Book recommendation: Some very fine American fiction

I generally read to feel good and escape. I usually opt for fiction, though do stroll through the self help aisle every now and then. I love well-curated biographies of interesting people as well. But yes, mostly I do read to escape.

The past few weeks have been hard in many ways. Whichever paper you open, the front page inevitably offers a gory readout of a mass murder/crazy psychopath on a rampage/manmade suffering of some sort. Therefore any literary distraction has been more than welcome (I still consider my rosée habit to be a damn fine distraction as well).

The two suggestions I have are not exactly your feel-good material. No Gilmore Girls -giddiness here. But I think they fit the current debate (if there ever was one…) about guns and violence spot on. Written by America’s best, these books are a joy to read, despite their extremely dark and politically explosive subject matter. That’s kind of the allure to me – to read these giants of books and letting the story flow, all the while slowly allowing myself to form an opinion, or even just an understanding, without being constantly interrupted by the shouting on twitter, or the clickbait headlines shouting truths about gun control and how we should feel about it. Without anyone trying to convince me of anything, just me reading a story.

I read both of these books well before Las Vegas happened. I am a huge fan of Joyce Carol Oates and read everything by her anyway, and the “Book of American Martyrs” was out earlier this summer. The other book “My Absolute Darling” is the first novel by Gabriel Tallent and came out a few months ago. The books are about different topics, but have a lot in common. Guns in America, for one. Girls’ troubled childhoods, another example. 

Joyce Carol Oates is the master of writing about difficult issues. Book of American Martyrs is about abortion, guns, capital punishment, religion, fanatism, conservatism, liberalism, education and not having an education. Kind of the two faces of America. The books is over 700 pages long (Oates’ books often are long, which I love. Her storytelling is incredibly meticulous) and runs the stories of two families whose destinies are intertwined by tragic events (the father of the one family kills the father of the other family). It’s dark, but not just in a violent way. The stories concentrate on the two daughters of these families and follow their growing up after the event in their childhoods: one’s father killing the other, the girls forever having to live with this.  American Martyrs is a beautiful coming of age description as well, a peek behind the door to American realities we Europeans very rarely see. It is very poignant in the aftermath of Trump having started his presidency. It forces you to think. It is a quiet masterful manifesto for pro-choice, as well as a heartbreaking description of an abusive relationship.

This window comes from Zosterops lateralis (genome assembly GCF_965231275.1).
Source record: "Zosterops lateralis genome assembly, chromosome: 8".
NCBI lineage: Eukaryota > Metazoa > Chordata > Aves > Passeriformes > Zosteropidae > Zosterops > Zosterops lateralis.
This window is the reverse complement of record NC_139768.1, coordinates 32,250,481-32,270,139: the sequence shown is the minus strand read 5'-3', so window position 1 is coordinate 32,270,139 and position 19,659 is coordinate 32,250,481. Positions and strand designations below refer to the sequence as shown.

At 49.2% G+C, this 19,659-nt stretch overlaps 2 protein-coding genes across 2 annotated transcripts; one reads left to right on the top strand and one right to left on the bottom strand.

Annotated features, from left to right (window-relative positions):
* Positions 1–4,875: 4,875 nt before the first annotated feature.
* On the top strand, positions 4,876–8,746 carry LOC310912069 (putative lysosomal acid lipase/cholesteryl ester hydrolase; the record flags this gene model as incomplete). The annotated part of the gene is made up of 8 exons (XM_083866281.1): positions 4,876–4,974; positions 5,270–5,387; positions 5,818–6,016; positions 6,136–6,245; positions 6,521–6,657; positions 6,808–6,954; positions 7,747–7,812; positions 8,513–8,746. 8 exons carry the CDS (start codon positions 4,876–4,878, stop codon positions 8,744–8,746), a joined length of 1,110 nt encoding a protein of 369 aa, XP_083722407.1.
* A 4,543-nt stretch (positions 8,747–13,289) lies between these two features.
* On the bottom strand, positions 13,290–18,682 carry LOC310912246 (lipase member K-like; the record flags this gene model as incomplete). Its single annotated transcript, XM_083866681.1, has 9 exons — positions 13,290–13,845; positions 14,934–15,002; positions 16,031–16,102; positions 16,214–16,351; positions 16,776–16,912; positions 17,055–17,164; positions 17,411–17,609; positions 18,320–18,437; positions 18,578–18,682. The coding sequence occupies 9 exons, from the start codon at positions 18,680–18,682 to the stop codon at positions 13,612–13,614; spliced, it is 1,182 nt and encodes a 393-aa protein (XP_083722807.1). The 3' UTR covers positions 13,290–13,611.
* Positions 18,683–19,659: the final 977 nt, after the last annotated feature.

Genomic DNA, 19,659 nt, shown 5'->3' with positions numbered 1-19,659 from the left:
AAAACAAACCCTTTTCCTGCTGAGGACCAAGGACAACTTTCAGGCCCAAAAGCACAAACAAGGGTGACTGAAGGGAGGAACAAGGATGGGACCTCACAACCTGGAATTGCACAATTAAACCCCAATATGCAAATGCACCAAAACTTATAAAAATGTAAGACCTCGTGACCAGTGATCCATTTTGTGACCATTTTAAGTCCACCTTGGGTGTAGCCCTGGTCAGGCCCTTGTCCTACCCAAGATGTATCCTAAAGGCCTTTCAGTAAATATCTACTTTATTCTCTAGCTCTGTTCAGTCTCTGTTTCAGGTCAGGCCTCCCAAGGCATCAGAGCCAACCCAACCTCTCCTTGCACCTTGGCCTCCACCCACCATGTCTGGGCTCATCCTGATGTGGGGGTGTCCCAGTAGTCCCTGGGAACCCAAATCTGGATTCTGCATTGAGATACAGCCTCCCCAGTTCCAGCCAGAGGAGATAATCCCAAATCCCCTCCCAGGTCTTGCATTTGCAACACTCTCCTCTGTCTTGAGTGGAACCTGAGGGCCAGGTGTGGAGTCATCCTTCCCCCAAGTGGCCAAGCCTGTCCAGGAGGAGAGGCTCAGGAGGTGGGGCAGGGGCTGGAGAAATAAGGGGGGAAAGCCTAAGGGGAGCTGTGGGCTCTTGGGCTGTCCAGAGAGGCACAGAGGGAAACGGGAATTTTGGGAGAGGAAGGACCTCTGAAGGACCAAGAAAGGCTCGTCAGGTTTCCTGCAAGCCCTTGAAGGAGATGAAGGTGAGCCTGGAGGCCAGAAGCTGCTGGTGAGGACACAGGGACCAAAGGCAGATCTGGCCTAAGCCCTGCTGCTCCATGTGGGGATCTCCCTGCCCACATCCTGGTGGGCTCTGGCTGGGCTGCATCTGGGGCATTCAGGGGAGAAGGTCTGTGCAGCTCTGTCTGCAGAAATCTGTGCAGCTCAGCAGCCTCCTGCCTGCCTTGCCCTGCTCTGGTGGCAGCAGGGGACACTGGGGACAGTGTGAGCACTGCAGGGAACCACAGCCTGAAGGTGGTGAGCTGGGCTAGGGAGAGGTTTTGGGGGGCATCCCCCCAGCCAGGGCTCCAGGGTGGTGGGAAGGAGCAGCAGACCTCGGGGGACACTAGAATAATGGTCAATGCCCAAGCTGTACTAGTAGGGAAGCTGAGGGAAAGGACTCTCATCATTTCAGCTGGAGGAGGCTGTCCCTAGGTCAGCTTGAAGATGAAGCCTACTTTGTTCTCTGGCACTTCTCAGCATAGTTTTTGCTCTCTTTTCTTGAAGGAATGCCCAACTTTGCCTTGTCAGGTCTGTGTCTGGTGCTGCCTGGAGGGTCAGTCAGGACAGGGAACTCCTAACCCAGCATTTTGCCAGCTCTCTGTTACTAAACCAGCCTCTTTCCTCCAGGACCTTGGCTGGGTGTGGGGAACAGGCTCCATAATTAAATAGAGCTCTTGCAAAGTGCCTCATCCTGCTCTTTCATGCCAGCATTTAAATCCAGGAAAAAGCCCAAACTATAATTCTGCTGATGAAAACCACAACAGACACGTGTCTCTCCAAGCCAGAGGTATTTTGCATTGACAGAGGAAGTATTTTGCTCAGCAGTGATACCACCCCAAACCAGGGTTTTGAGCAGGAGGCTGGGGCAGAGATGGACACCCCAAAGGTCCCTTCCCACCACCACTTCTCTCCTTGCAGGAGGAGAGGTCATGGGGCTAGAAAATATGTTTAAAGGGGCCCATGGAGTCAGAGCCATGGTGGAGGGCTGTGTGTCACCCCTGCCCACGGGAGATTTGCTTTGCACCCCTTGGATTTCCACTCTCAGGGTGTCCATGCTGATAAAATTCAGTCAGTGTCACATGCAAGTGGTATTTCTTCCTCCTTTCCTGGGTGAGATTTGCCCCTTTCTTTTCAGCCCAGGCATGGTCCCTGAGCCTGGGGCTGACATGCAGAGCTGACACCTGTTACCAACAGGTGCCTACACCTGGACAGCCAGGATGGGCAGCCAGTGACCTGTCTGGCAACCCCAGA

My Absolute Darling is another meticulously constructed masterpiece with absolutely no compromises.  I could literally smell the gunpowder on the pages, so detailed is the story. It is painful, ugly, at times disgusting, made me sick at times, scared even, but I was absolutely compelled to go on. It is a story of an extremely twisted relationship between a father and a daughter, involving guns, incest and lots of violence. Again there are no cookie-cutter solutions being served in the end – the only thing offered is hope. 

For a European liberal these two books give valuable insights into the America that exists outside New York and California. The American obsession with guns is difficult to understand, and these books make an excellent attempt in explaining it. I had to recommend these now, as the timing could not be better. Sad, big, beautiful heartbreaking books you just have to read.

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